Posted at: 04/02/2013 7:18 PM
By: Brittany Lewis
(ABC 6 NEWS) -- A busload of youth from our area took a trip to the Capitol. They were lobbying for immigration reform, known as the Minnesota Dream Act.
Pouring out of elevators and filing into the offices of local representatives, students from Southeastern Minnesota, lobbying for the Prosperity Act.
Marco Loera from Rochester, was one of them.
"I see youth, every single day, um and I see their faces and it's disappointment after they can't go to college because basically paying for college is basically impossible. So they have to go to community college, which is great, but after two years what do they do after that? They're stuck,” said Loera.
The bill would allow undocumented immigrants to receive in-state tuition at state universities and colleges if they had attended school in the state for three or more years, graduated, and either field or were working to file legal status.
"We don't need to punish children for the acts of their parents. If they've been here, they've been good students. If they've produced scores high enough for them to get accepted into college so they should be able to pay the same tuition that my children pay,” said Representative Kim Norton of Rochester.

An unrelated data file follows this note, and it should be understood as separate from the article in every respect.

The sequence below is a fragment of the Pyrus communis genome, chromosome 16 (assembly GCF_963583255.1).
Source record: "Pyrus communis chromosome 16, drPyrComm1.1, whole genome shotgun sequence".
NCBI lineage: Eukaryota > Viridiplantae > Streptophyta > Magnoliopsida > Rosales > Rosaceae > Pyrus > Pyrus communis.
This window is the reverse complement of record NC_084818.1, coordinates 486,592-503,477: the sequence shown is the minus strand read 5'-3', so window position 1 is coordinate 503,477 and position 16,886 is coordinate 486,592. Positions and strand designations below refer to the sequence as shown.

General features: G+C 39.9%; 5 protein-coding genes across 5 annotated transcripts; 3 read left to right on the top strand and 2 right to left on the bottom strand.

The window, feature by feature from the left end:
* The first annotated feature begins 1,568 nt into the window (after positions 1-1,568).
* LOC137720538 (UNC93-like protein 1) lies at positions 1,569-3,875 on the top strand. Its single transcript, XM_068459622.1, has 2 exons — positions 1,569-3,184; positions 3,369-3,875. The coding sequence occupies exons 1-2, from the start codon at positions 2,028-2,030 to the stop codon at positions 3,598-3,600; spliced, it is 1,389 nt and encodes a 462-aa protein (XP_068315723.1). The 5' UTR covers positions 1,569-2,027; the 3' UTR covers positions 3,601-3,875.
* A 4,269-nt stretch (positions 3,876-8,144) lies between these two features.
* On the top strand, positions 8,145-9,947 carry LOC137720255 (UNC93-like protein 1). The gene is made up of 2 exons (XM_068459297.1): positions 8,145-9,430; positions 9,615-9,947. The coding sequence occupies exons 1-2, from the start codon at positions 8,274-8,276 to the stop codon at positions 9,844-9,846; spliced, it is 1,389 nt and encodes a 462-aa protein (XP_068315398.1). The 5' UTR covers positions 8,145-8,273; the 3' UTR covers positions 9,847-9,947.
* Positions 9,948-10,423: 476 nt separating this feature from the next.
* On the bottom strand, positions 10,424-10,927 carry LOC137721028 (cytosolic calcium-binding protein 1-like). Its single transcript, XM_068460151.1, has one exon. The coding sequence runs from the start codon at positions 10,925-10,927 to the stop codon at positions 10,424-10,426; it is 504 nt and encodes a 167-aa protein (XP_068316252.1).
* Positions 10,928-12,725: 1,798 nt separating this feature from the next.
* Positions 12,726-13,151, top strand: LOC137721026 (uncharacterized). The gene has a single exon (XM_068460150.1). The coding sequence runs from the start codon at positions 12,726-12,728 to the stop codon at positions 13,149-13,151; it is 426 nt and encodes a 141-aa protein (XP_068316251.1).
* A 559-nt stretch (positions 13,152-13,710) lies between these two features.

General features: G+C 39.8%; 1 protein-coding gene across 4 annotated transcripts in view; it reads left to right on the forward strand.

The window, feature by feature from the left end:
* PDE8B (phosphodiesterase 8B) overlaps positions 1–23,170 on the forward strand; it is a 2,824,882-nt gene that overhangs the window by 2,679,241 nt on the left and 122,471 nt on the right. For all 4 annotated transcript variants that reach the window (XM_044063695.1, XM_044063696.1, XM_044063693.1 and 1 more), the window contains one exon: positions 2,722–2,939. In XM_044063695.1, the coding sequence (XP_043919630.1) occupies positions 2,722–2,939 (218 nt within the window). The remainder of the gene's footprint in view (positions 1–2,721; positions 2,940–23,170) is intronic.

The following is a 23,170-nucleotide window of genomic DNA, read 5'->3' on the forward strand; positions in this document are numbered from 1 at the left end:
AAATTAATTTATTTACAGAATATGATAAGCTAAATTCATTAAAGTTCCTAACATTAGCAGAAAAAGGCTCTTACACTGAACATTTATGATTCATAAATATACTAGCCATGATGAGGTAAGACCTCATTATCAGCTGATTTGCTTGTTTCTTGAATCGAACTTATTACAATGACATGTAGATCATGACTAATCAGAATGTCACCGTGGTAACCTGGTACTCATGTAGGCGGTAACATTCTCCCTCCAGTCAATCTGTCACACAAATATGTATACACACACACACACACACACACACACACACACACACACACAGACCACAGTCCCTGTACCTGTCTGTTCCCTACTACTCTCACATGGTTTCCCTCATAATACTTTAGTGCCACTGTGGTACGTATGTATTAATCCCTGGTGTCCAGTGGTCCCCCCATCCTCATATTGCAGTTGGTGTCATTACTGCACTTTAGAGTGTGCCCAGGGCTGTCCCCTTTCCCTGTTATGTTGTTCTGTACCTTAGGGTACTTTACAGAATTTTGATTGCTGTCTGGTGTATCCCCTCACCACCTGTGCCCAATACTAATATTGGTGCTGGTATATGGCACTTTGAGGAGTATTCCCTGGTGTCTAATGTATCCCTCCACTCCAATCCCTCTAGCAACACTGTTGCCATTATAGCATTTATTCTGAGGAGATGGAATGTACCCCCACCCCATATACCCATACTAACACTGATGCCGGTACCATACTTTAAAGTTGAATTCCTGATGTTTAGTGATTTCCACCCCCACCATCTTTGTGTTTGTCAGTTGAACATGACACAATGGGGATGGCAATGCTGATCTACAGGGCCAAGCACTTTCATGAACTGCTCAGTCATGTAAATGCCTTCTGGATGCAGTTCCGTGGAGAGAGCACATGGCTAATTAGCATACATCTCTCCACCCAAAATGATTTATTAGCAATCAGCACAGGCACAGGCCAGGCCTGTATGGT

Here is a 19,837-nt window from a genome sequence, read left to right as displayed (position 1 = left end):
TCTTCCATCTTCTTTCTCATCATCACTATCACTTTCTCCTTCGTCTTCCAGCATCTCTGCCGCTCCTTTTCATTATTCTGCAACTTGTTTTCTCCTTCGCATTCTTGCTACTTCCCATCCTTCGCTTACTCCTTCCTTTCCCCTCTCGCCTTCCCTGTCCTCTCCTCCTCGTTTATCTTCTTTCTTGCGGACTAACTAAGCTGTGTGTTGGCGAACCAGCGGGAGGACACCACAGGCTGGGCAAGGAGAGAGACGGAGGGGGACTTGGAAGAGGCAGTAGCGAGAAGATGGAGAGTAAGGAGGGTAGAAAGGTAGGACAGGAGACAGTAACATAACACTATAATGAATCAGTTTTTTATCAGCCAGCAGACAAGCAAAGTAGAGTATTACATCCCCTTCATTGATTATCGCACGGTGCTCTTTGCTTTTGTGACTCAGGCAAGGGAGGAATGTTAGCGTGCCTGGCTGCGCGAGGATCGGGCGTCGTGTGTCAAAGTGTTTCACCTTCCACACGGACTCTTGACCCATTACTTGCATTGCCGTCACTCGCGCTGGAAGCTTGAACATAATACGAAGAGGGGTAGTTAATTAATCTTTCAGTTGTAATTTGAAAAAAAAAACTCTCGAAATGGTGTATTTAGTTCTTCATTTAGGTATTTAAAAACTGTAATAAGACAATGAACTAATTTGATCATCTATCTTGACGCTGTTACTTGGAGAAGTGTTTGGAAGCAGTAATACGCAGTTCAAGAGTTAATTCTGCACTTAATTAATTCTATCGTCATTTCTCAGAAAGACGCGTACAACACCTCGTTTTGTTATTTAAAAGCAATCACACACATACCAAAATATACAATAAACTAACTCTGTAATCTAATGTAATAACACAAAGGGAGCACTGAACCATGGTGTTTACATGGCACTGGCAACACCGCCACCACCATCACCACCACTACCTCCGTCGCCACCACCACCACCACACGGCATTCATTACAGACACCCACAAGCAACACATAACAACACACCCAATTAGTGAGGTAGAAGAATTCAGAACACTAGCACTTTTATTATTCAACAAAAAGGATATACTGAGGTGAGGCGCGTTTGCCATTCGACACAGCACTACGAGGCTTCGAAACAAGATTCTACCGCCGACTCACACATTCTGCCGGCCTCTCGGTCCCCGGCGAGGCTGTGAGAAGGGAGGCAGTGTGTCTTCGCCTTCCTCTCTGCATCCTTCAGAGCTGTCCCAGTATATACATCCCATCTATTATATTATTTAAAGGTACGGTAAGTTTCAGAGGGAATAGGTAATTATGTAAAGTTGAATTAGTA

But not all lawmakers feel the same. Representative Jean Poppe says it’s an issue that needs to be dealt with on a federal level.
"If you're not legalized citizens, that's what I'm saying. It's very harsh. I mean I feel very heartless right now to be saying that, but that's kind of the reality right now and that's why a lot of things need to happen,” said Poppe.
But for Marco and his friends, they want changes to come in the state, and soon.
"If I could know that Minnesota supports every new person in the community. I think that's something everyone wants to feel,” said Loera.
There is a House and Senate version of the bill. The House is expected to hold a hearing on Wednesday.